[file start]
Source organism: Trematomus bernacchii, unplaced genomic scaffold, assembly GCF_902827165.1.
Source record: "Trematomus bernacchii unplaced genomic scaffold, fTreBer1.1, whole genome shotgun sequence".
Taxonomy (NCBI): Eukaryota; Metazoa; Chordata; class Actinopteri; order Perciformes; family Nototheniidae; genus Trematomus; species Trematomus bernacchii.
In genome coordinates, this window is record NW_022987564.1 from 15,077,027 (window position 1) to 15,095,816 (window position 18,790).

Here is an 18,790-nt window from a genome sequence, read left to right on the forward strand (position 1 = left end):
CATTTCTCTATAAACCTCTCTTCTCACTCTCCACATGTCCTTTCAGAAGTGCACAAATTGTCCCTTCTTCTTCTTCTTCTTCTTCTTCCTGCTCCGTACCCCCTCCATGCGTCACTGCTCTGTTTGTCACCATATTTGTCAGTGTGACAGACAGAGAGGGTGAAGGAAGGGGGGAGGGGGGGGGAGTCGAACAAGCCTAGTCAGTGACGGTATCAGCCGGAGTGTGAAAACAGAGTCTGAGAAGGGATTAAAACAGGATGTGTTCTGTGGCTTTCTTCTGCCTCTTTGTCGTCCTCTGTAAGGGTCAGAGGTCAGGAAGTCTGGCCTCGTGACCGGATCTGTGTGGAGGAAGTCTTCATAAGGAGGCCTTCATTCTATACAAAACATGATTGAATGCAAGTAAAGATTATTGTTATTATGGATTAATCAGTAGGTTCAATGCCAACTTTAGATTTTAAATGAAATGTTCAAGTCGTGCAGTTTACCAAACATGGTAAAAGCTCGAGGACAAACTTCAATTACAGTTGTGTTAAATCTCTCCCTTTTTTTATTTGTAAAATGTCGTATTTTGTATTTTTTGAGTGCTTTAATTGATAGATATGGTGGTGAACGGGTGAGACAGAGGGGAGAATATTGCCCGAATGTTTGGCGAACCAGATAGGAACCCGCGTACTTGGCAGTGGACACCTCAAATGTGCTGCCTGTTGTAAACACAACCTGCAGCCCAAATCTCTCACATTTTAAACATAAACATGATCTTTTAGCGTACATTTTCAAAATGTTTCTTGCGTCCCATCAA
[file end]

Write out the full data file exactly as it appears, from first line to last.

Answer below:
Source organism: Trematomus bernacchii, unplaced genomic scaffold, assembly GCF_902827165.1.
Source record: "Trematomus bernacchii unplaced genomic scaffold, fTreBer1.1, whole genome shotgun sequence".
Taxonomy (NCBI): Eukaryota; Metazoa; Chordata; class Actinopteri; order Perciformes; family Nototheniidae; genus Trematomus; species Trematomus bernacchii.
In genome coordinates, this window is record NW_022987564.1 from 15,077,027 (window position 1) to 15,095,816 (window position 18,790).

Here is an 18,790-nt window from a genome sequence, read left to right on the forward strand (position 1 = left end):
CATTTCTCTATAAACCTCTCTTCTCACTCTCCACATGTCCTTTCAGAAGTGCACAAATTGTCCCTTCTTCTTCTTCTTCTTCTTCTTCCTGCTCCGTACCCCCTCCATGCGTCACTGCTCTGTTTGTCACCATATTTGTCAGTGTGACAGACAGAGAGGGTGAAGGAAGGGGGGAGGGGGGGGGAGTCGAACAAGCCTAGTCAGTGACGGTATCAGCCGGAGTGTGAAAACAGAGTCTGAGAAGGGATTAAAACAGGATGTGTTCTGTGGCTTTCTTCTGCCTCTTTGTCGTCCTCTGTAAGGGTCAGAGGTCAGGAAGTCTGGCCTCGTGACCGGATCTGTGTGGAGGAAGTCTTCATAAGGAGGCCTTCATTCTATACAAAACATGATTGAATGCAAGTAAAGATTATTGTTATTATGGATTAATCAGTAGGTTCAATGCCAACTTTAGATTTTAAATGAAATGTTCAAGTCGTGCAGTTTACCAAACATGGTAAAAGCTCGAGGACAAACTTCAATTACAGTTGTGTTAAATCTCTCCCTTTTTTTATTTGTAAAATGTCGTATTTTGTATTTTTTGAGTGCTTTAATTGATAGATATGGTGGTGAACGGGTGAGACAGAGGGGAGAATATTGCCCGAATGTTTGGCGAACCAGATAGGAACCCGCGTACTTGGCAGTGGACACCTCAAATGTGCTGCCTGTTGTAAACACAACCTGCAGCCCAAATCTCTCACATTTTAAACATAAACATGATCTTTTAGCGTACATTTTCAAAATGTTTCTTGCGTCCCATCAA